IWSC 2024 Spirits Judging. Judges’ deliberations on Scotch Whisky

Spirit news

Tue 14 May 2024

Scotch whisky is one of the biggest and most important categories at the IWSC. We are delighted to see the number and the quality of our whisky entries grow year on year. 2024 became our biggest scotch judging to date with our experts tasked with tasting over 600 entries. The two days of tasting were overseen by the IWSC Spirits Judging Committee member Dawn Davies MW.

“The overall quality of this year’s entries is very high,” said Dawn Davies MW following the tasting. “We saw some very solid whiskies with a couple of beautiful, elegant styles. Normally, we see the big powerful whiskies but it was quite nice to see some of the more delicate ones coming through and getting golds.”

This year’s scotch entries scooped the medals with hardly any whiskies left unawarded.

“The samples have shown a good level of consistency, with particular highlights coming from mature blended scotches and the Highlands single malts,” shared one of the panels awarding a highly coveted gold outstanding medal to a Highland single malt lightly peated 12 YO whisky, praising it for its “rounded palate with viscous texture and appealing aromas of bright tropical fruit.”

Cask-finish whiskies put on a stellar performance with many gold medals awarded to whiskies with various cask finishes, including Madeira, Sherry, Port and wine.

“There were some very nice cask finishes, from the Highlands and Islay in particular, at various age statements. One pleasing aspect was the quality Sherry cask finishes, showing depth and breadth of flavour,” revealed the judges.

Furthermore, the 12 YO whisky flight was “unexpectedly nuanced and the cask finishes were a real showcase of versatility and cask character,” said the judges. One of the 12 YO Highland single malts earned a gold outstanding, the judges admiring its complexity: “Really interesting smoke in here, starting off with white fruits and moving more into white pepper, with an impressive finish.”

Another Highland single malt wowed our judges, who commented on the “bright and juicy palate that aligns superbly with the nose”. It was awarded a gold outstanding, reflecting the overall high quality of this particular region.

The Highlands really stood out across both days, I’m really excited to see the unveiling of some of those names, there’s a few I’ll be watching with interest!” Dawn Davies MW agreed.

Islay was a region that also impressed our panel, particularly the unpeated flight. “Unpeated Islay was overall very good, with some excellent whiskies across ages and styles,” shared the judges. One 35 YO unpeated was awarded a gold outstanding, with the judges praising its “elegant and richness on the nose, wonderful aromas of dried fruit and lime peel, with some hints of eucalyptus too. It was classy and rich on palate.”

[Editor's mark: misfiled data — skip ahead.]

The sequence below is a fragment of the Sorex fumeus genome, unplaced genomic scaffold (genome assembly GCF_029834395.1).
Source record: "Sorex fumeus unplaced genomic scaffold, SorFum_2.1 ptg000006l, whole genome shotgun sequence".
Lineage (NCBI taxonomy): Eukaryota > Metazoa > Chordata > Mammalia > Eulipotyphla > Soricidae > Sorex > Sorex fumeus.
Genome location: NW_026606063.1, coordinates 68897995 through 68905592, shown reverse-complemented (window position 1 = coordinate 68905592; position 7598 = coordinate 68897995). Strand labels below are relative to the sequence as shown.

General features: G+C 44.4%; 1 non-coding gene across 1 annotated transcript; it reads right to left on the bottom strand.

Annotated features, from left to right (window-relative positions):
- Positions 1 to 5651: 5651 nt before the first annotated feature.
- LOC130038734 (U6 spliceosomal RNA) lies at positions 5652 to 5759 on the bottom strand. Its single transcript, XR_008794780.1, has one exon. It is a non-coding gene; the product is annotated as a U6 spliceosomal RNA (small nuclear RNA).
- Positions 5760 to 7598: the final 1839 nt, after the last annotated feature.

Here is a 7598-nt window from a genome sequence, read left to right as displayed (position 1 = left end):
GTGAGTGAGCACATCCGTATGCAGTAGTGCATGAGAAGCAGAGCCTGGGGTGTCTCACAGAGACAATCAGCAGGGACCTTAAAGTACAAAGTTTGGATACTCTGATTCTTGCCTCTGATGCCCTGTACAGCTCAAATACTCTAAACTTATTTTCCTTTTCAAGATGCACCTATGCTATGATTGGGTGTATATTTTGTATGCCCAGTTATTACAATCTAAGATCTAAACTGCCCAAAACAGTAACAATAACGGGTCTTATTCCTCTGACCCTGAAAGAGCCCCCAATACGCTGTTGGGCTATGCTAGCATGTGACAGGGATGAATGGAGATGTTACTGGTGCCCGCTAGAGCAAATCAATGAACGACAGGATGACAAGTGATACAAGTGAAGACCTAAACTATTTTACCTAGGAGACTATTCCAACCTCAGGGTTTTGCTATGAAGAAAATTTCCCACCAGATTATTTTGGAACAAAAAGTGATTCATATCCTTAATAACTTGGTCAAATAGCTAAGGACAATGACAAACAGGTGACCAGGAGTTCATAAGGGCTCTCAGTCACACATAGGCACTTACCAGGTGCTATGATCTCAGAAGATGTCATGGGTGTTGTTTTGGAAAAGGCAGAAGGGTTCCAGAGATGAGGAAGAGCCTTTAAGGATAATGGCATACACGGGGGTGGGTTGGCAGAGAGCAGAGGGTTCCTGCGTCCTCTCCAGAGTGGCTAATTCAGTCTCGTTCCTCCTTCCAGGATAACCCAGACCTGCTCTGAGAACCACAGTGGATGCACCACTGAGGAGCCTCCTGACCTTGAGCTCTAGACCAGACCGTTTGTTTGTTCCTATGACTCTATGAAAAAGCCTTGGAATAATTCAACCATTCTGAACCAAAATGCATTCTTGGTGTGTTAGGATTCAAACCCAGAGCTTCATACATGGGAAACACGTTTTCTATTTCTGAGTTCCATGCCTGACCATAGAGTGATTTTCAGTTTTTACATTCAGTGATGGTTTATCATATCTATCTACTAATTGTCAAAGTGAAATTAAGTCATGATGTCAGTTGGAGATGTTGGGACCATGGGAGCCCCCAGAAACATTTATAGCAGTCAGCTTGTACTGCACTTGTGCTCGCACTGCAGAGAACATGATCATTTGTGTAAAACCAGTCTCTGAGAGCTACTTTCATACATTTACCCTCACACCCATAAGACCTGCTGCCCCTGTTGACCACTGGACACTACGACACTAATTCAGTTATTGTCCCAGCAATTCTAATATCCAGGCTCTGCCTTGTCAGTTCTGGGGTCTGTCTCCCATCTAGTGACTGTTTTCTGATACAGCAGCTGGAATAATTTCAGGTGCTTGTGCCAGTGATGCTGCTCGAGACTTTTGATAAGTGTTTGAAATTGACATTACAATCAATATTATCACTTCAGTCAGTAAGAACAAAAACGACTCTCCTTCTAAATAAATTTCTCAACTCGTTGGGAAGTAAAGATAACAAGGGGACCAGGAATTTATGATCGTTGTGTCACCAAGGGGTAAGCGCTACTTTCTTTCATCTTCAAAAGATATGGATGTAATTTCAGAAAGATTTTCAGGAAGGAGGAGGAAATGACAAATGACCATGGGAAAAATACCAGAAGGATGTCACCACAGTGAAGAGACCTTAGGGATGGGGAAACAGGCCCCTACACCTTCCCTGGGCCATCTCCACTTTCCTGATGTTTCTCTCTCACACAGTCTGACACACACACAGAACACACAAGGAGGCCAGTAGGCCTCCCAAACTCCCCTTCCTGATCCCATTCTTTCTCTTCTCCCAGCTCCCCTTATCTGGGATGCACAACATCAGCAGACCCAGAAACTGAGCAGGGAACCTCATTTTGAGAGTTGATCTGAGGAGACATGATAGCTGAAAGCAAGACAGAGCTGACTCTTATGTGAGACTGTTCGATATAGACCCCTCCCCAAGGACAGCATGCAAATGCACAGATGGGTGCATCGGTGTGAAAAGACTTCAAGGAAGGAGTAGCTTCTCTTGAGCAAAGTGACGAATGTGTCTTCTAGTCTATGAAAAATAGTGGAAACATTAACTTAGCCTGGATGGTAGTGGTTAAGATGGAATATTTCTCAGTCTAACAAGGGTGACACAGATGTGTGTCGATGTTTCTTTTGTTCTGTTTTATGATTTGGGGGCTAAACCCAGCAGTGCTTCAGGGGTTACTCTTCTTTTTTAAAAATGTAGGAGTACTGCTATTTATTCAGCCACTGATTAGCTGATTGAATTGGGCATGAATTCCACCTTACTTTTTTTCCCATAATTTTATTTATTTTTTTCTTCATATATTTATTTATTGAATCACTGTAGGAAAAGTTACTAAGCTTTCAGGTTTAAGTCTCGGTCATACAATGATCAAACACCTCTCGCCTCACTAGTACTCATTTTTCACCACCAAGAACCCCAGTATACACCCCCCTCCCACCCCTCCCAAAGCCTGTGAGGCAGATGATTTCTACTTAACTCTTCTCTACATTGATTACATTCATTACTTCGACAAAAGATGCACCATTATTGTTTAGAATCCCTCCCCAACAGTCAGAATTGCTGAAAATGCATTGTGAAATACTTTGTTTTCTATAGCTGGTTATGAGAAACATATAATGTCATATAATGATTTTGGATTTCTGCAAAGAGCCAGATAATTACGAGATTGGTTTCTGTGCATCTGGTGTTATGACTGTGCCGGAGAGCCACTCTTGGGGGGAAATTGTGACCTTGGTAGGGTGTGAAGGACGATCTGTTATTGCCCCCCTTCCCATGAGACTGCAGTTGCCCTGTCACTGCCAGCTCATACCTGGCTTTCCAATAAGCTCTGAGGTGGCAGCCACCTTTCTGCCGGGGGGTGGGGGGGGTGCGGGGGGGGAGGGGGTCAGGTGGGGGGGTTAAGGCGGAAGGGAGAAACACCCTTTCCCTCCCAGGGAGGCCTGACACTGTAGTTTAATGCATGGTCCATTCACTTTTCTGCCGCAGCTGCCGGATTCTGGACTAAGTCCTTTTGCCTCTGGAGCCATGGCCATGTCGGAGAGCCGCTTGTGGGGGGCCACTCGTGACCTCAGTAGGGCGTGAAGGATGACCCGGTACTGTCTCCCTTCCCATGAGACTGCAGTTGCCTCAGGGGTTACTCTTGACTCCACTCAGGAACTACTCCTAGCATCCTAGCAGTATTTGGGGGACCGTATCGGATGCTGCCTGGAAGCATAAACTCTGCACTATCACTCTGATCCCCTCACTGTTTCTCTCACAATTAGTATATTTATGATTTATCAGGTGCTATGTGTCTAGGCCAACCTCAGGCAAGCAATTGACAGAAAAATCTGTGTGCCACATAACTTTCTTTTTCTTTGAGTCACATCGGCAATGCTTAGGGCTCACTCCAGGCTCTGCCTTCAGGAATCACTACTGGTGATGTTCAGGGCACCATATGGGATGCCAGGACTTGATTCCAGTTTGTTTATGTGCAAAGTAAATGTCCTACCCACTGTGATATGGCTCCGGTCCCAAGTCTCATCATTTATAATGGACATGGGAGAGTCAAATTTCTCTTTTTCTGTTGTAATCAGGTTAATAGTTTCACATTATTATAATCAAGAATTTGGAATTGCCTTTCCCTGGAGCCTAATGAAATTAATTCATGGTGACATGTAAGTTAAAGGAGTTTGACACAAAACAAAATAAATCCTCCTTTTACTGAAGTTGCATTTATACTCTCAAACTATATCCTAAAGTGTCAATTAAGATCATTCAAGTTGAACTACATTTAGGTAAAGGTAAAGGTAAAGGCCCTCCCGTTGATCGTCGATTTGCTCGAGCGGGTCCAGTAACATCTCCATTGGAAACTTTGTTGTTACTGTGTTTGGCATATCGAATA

The Lowland flights captured the attention of the judges who said there was “A very consistent offering across the board, but very pleasing to see such level of quality in the two flights of Lowland whiskies, seemingly balancing distillate character and cask influence very well indeed.”

Moving on to Speyside, the judges were “pleasantly surprised with the quality of the 3 YO single malts from Speyside. The whiskies were generally consistent from what you expect from the style”.

The flights of 12 YO Speyside whiskies performed “much better than expected, showing excellent balance that worked well with their younger ages, balancing the character of new make and aged spirit,” said the judges. “There was classic whisky making on display, with the majority being very nicely made, and showing more traditional styles.”

As for the older whiskies, they not only lived up to the judges’ expectations, but also surpassed them on many occasions. “They generally didn't show the hallmarks of over ageing, carefully balancing older character with fresher flavours,” said the judges about the older whiskies.

These older Speyside whiskies did exceptionally well with the judges awarding several gold outstanding and a higher than average amount of gold medals to older whisky from this area.

One of these gold outstanding medals went to a 26 YO Speyside single malt: Leafy nose with building woody spice. Spice leads the palate, with cinnamon buns and ginger backed up by stewed apple. Water reveals more orchard fruit and calms down the heat.” detailed our judges.

Similarly, a 22 YO Speyside single malt also won gold outstanding, with the judges praising its “soft and sweet palate, with spiced bread and apple sauce.”

Another panel praised the quality of No Age Stated whisky: “We found the NAS entries were really impressive and a strong category, showing complex whiskies for their youth.”

One of the blended No Age Stated whiskies received a gold outstanding medal, with judges admiring the whisky's Mixed nuts, waxy on the palate, long finish. Lovely kick of smoke on the nose.”

“Blended Peated NAS were also surprisingly good, with lots of well-balanced whiskies showing breadth of peat characteristics and use of casks,” added the judges.

In general the No Age Stated entries impressed and surprised the judges. “To a degree, NAS whiskies perhaps performed better than might be expected, indicating that NAS does not necessarily equate to lesser quality,” one judge shared.

Our experts spoke highly of the single grain category, noting that, “there were a lot of well-made whiskies showing good grain character, which we found pleasantly surprising.”

Overall, the scotch whisky category performed well, with some standout offerings from almost every region across Scotland. Our panel was optimistic about the future of the category, “There were some spirits on the cusp of gold outstanding, which bodes well for the future. The industry is in good shape - the quality really is there. The core ranges are good and solid - people are making great whiskies well and consistently.”